The adoption of Rule 702(a1)(1) up-ended the Helms analysis by “obviating the need for the state to prove that the HGN testing method is sufficiently reliable.” See State v. Smart, ___ N.C. App. ___, 674 S.E.2d 684 (2009). Under the current rule, an officer trained in administering the test may testify about the defendant’s performance without being qualified as an expert on the scientific principles underlying the HGN test or whether there is a causal connection between alcohol use and distinct and sustained nystagmus. Doubtless, experts will continue to debate the reliability of HGN, but their arguments in criminal cases now will be aimed at the finder of fact rather than the gatekeeper jurist.
A similar provision likewise proposed by the Governor’s Task Force on Driving While Impaired—Rule 702(a1)(2)—permits a certified Drug Recognition Expert (DRE) to testify regarding whether a person was under the influence of an impairing substance and the category of the substance. DREs are trained to administer a 12-step protocol designed to determine whether a person is impaired by drugs, and, if so, what category of drug (central nervous system depressant, central nervous system stimulant, hallucinogen, dissociative anesthetic, narcotic analgesic, inhalant, or cannabis) caused the impairment. The DRE certification and evaluation process is described in detail here.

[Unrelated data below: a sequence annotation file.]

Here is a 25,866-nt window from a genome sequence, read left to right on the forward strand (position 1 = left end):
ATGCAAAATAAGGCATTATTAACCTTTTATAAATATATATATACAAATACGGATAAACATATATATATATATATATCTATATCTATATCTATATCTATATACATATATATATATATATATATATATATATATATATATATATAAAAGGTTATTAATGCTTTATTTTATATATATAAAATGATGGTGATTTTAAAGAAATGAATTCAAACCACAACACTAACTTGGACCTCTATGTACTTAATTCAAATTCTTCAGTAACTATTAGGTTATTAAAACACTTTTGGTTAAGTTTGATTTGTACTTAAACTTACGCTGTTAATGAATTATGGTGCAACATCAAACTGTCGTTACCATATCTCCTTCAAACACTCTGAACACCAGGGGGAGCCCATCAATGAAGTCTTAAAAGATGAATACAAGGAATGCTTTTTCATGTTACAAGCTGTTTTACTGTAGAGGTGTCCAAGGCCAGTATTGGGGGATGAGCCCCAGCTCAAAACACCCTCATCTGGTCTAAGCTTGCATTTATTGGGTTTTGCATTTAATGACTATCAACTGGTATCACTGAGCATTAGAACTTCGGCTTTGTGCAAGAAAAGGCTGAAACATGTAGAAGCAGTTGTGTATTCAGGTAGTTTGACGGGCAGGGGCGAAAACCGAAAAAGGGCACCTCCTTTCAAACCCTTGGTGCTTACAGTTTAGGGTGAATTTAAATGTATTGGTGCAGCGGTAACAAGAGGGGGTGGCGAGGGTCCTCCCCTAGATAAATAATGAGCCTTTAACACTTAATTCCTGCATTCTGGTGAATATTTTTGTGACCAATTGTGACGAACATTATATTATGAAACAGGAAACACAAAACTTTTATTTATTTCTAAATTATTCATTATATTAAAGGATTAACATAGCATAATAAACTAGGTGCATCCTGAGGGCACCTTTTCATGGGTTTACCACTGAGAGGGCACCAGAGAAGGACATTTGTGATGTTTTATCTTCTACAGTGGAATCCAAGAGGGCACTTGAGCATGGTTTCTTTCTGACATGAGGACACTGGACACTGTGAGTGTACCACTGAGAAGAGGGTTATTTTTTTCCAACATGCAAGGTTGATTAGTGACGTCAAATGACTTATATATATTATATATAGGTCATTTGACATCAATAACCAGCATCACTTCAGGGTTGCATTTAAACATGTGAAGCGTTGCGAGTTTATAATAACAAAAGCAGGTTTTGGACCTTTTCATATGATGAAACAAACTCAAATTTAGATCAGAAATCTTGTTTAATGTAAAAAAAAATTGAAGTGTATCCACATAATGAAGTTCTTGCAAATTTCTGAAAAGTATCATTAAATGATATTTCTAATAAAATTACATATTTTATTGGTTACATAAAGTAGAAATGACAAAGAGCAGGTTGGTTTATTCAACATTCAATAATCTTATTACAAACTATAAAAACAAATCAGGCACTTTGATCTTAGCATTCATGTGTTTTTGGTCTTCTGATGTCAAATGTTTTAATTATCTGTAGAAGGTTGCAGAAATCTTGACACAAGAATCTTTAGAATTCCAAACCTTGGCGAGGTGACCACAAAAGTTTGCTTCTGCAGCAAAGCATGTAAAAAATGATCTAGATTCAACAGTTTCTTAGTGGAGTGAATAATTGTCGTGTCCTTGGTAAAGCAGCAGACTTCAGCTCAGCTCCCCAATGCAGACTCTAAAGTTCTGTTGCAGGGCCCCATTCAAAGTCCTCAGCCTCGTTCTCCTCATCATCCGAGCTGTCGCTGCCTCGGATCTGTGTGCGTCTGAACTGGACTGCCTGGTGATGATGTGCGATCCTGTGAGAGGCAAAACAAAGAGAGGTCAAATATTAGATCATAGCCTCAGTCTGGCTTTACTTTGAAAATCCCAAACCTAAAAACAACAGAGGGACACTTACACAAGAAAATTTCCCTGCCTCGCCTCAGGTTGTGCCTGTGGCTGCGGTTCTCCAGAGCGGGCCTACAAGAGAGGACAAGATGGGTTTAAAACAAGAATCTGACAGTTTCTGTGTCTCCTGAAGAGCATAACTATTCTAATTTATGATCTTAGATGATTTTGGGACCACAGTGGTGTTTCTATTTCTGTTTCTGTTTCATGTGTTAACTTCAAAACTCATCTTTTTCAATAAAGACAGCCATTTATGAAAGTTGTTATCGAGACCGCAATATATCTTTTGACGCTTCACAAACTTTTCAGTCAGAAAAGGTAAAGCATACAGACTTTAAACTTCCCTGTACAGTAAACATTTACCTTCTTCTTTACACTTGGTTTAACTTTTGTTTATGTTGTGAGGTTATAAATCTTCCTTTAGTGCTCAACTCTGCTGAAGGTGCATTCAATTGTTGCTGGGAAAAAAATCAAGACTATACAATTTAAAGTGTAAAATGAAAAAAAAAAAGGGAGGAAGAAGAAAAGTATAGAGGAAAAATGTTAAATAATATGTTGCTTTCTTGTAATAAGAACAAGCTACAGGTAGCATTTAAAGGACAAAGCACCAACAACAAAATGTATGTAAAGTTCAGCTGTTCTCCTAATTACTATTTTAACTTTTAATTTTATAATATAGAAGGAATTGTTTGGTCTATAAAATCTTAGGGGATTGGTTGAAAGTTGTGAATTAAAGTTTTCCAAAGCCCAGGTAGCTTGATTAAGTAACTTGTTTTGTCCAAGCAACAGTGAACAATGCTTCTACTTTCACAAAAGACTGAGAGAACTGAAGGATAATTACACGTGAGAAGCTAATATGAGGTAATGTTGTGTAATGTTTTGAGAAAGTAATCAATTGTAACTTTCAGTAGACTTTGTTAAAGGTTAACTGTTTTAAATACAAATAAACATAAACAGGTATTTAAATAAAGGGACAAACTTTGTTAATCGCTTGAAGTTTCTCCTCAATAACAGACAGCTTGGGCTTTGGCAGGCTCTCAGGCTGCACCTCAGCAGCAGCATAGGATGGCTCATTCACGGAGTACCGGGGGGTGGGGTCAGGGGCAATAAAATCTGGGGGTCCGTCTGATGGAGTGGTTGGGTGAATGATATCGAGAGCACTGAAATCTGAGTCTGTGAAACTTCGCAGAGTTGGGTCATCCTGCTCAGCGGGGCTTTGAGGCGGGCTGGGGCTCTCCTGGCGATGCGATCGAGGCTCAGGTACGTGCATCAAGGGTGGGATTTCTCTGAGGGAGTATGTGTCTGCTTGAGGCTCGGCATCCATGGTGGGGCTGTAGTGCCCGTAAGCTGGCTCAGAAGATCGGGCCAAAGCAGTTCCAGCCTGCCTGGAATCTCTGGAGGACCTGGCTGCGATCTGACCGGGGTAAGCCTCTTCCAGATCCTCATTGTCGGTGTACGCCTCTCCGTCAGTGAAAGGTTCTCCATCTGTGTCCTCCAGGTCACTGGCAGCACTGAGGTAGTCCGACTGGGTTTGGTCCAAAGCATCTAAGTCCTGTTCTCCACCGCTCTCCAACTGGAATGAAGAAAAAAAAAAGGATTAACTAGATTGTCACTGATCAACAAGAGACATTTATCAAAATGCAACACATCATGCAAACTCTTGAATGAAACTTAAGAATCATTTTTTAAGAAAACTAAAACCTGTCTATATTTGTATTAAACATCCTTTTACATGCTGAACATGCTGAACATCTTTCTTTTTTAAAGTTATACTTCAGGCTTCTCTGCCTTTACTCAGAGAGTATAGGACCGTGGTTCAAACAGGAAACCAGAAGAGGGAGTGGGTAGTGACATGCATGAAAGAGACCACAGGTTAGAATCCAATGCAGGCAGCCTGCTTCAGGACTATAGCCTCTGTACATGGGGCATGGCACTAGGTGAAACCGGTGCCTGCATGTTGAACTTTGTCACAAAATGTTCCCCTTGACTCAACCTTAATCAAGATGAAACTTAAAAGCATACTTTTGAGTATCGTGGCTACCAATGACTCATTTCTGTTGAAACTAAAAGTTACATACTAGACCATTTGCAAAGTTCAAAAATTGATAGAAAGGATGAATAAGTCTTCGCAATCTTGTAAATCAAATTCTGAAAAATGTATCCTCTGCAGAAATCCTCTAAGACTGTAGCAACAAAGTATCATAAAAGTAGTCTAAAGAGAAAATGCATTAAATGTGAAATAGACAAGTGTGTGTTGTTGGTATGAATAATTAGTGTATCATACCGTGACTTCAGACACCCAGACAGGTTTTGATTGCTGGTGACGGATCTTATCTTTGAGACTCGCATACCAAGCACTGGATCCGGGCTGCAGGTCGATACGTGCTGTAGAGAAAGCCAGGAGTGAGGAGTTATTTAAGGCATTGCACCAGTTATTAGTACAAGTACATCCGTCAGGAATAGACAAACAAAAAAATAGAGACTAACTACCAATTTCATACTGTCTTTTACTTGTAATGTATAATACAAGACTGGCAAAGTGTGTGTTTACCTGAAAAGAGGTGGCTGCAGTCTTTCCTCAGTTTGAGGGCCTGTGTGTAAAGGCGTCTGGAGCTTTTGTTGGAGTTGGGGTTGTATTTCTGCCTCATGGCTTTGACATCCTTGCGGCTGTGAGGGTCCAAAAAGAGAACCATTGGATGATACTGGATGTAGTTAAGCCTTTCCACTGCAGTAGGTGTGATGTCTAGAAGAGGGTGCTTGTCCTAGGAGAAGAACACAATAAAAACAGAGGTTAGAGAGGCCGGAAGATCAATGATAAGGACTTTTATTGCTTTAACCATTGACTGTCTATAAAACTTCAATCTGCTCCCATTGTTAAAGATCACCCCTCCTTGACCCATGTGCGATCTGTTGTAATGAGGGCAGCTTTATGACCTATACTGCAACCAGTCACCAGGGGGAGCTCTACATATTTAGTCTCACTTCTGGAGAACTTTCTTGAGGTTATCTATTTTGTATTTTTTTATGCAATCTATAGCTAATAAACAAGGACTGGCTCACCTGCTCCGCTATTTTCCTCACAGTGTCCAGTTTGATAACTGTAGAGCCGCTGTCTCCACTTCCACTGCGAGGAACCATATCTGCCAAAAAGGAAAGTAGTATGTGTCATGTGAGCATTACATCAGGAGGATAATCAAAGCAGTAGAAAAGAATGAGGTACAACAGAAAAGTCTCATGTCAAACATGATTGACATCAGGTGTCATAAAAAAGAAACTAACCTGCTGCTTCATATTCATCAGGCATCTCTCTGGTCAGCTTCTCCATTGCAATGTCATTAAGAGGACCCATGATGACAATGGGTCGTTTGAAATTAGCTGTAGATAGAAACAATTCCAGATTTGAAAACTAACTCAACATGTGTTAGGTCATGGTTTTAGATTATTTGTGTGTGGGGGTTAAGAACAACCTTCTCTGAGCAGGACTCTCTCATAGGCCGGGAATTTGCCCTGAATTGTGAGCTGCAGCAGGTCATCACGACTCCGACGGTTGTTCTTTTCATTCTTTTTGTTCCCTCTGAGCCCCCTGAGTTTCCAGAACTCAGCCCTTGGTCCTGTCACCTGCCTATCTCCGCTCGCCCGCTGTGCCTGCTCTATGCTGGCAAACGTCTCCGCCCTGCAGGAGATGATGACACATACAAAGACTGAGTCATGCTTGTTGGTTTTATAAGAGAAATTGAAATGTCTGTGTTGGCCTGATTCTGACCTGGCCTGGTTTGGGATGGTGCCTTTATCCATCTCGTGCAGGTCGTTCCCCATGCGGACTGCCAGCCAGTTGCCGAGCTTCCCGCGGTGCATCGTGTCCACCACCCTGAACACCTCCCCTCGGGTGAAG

There are no published appellate cases in North Carolina applying Rule 702(a1)(2) or defining the permissible scope of DRE testimony, though two unpublished cases reveal the sort of testimony the State may attempt to proffer through a DRE. In State v. Wright, No. COA09-1062 (N.C. App. May 18, 2010) (unpublished op.), a DRE officer testified that the defendant was impaired by Ambien, a central nervous system depressant available only by prescription. The defendant did not object to this testimony at trial, but argued on appeal that the DRE’s opinion was improperly admitted because it was inconsistent with the results of the analysis of her blood, which revealed the presence of a central nervous system stimulant rather than a depressant, and because the officer was not qualified to testify about the effect of prescription drugs on the human body. The court held that the officer was properly tendered as an expert and the testimony was proper, but that even if the testimony was improper, it did not amount to plain error.